Perhaps you are “stuck” in a place or time where there is “nothing to see” and you are frustrated. The halls of heaven echo silence.
In that silence the Lord may speak. Wait. (We don’t like waiting, we live in an “instant” society.) Use the time, embrace the silence, cling on to the truth that God is the Revealer and Reconciler. Look for God wholeheartedly: don’t rush away despairingly. In the silence and in peace or turmoil- God will speak.
“Silent” and “Listen” have the same letters, just in a different order; and being silent is often the first step of listening. Start right here, right now.
Living without hope is soul-destroying. Hopelessness eats at our spirit, our courage, our relationships and even our ability to love. Then we give up. Or we start to try experimenting with ridiculous risks or harmful actions.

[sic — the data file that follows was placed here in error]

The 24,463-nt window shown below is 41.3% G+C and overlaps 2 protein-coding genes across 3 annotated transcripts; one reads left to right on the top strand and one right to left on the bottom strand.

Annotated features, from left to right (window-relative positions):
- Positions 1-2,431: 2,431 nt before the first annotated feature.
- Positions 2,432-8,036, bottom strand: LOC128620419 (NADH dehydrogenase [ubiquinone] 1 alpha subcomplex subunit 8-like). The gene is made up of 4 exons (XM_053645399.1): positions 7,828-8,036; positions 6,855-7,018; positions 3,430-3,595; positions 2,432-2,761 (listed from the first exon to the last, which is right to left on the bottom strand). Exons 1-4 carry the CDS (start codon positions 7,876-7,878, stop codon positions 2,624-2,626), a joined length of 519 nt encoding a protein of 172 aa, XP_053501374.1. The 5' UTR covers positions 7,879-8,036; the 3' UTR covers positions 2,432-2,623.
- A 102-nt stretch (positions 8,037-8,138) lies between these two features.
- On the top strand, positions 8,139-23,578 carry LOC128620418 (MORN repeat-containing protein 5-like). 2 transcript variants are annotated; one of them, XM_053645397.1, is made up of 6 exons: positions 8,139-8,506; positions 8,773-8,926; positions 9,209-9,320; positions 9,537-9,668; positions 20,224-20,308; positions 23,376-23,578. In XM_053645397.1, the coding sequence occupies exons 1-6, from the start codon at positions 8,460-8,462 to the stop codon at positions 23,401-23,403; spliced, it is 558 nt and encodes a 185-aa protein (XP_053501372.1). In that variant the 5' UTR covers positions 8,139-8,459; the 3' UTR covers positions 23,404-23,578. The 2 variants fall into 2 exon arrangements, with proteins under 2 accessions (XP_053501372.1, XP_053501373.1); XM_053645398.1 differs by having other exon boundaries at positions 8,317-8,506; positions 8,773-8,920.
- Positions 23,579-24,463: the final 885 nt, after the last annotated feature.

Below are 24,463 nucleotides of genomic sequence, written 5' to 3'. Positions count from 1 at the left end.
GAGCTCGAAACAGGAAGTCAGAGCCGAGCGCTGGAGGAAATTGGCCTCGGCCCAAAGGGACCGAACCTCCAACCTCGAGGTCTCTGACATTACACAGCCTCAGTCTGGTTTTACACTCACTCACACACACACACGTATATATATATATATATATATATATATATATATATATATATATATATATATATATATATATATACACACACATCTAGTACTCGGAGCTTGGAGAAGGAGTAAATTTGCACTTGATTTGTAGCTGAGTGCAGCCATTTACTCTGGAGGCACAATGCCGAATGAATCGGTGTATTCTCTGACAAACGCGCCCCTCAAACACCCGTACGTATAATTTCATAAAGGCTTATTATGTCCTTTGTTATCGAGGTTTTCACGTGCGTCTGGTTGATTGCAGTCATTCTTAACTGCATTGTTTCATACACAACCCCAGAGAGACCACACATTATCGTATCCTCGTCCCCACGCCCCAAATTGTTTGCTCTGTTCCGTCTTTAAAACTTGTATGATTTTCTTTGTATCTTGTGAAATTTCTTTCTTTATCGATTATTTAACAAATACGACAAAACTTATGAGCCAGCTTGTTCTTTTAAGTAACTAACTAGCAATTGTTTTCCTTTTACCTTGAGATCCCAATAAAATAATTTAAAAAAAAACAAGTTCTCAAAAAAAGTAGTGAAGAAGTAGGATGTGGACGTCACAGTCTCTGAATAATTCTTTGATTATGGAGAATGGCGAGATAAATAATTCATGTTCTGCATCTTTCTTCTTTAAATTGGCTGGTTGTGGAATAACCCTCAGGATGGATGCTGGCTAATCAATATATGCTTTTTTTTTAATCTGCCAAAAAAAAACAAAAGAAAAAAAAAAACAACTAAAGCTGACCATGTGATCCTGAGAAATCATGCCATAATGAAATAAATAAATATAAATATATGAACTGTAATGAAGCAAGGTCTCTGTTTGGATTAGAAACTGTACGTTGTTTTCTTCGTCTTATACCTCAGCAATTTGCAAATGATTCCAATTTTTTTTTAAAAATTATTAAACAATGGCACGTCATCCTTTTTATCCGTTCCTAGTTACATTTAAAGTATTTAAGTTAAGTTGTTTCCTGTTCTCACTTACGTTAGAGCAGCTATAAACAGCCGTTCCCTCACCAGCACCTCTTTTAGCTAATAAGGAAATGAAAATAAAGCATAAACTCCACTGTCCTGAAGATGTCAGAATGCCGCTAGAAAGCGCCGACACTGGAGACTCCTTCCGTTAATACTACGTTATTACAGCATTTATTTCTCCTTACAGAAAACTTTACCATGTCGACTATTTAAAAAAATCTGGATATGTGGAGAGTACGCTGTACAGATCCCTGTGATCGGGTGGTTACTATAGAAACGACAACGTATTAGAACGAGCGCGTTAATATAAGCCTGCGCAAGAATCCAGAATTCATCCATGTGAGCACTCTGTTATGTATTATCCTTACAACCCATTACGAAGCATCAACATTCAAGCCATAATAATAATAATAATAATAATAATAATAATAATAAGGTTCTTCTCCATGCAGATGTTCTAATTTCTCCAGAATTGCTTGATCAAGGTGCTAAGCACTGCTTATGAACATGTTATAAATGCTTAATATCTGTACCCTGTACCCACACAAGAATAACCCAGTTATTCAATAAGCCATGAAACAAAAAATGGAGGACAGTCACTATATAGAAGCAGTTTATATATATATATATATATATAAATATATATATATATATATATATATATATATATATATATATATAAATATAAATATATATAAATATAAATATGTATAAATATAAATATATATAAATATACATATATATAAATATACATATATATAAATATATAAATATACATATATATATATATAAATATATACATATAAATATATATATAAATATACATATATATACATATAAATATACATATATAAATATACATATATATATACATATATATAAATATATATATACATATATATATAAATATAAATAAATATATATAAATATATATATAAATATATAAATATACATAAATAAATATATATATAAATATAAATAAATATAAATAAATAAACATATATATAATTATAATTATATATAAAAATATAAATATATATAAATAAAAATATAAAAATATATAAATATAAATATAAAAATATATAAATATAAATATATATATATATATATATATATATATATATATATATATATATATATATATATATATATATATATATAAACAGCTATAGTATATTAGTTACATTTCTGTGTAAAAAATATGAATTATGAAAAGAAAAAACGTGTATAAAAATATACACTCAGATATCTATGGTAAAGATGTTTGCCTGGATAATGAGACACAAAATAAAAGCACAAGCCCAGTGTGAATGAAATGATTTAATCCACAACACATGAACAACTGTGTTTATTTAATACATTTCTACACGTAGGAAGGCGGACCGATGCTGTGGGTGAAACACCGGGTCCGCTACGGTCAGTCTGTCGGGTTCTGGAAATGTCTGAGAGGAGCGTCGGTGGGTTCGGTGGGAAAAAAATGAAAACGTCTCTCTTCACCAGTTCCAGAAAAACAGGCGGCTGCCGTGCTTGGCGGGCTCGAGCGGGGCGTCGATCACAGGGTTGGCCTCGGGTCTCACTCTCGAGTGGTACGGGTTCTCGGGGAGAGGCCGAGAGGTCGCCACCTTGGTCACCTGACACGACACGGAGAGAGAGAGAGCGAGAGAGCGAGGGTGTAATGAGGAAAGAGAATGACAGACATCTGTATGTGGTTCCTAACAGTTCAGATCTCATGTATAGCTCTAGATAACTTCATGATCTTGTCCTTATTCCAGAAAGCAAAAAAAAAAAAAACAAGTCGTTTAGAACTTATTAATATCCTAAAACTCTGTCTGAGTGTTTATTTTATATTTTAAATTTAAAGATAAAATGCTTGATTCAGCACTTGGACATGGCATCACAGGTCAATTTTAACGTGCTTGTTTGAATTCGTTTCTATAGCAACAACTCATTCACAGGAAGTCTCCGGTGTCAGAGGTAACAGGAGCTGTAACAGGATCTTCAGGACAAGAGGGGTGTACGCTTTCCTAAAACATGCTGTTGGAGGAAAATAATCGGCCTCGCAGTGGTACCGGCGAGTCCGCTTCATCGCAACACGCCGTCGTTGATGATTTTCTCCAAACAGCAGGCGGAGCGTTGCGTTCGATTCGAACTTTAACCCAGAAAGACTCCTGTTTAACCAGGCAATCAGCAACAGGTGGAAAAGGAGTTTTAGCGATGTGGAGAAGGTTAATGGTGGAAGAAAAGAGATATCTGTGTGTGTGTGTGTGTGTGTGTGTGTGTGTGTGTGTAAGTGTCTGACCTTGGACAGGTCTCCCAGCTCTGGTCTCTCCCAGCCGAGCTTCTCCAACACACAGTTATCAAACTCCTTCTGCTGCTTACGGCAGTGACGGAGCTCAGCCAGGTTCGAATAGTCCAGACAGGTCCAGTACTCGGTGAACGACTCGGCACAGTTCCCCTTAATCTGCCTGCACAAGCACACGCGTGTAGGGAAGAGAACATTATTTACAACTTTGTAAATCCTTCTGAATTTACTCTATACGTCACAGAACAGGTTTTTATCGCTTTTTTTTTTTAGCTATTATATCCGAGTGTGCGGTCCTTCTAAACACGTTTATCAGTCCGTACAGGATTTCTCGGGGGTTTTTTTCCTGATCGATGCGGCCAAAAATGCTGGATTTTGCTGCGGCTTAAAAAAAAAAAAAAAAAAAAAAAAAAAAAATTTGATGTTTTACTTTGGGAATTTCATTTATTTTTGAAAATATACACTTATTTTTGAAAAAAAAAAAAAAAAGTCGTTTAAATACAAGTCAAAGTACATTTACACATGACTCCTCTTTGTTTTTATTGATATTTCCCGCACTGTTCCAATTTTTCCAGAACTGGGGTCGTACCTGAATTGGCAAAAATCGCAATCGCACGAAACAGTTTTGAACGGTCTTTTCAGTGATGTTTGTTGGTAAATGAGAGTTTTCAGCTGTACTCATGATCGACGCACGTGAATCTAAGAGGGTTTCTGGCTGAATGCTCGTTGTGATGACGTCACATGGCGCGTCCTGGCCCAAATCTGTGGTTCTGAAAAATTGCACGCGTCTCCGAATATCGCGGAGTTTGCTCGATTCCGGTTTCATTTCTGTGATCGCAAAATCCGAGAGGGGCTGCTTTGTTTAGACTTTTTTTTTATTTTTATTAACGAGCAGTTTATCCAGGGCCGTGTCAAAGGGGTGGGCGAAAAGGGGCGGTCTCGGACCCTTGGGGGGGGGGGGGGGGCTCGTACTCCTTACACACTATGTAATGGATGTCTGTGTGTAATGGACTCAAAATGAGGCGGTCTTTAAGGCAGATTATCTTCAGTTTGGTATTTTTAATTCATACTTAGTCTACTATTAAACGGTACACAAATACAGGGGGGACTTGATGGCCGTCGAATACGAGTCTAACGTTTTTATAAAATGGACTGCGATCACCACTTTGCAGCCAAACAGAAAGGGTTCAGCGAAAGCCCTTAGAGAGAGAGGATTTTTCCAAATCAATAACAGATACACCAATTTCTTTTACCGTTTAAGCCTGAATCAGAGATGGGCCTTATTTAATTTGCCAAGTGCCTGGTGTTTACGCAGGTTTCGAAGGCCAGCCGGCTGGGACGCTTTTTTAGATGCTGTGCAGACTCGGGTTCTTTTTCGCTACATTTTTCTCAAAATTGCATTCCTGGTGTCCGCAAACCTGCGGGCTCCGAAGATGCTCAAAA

“Acceptable social anaesthetics” like drugs, alcohol or sexual indulgence offer temporary relief: but if there is a vacuum at the centre, everything is sucked in and destroyed. As a follower of Jesus Christ, I may seek bigger experiences, zingier worship, allow my faith to collapse- or I can build on my foundation.
WHAT we focus on will affect our day-to-day mood and actions.
WHO we focus on will determine our story’s end.
I count myself blessed to be living near the sea. Autumn means the beaches are mostly empty, and the sunrise and sunsets are a personal art gallery to be enjoyed and cherished. The other day I watched small waves coming in at an angle of about 25 degrees to the shoreline. As they broke there was a long succession of noise as the water curved onto the stones, like a succession dive by a line of synchronised swimmers. It was almost hypnotic- certainly very calming.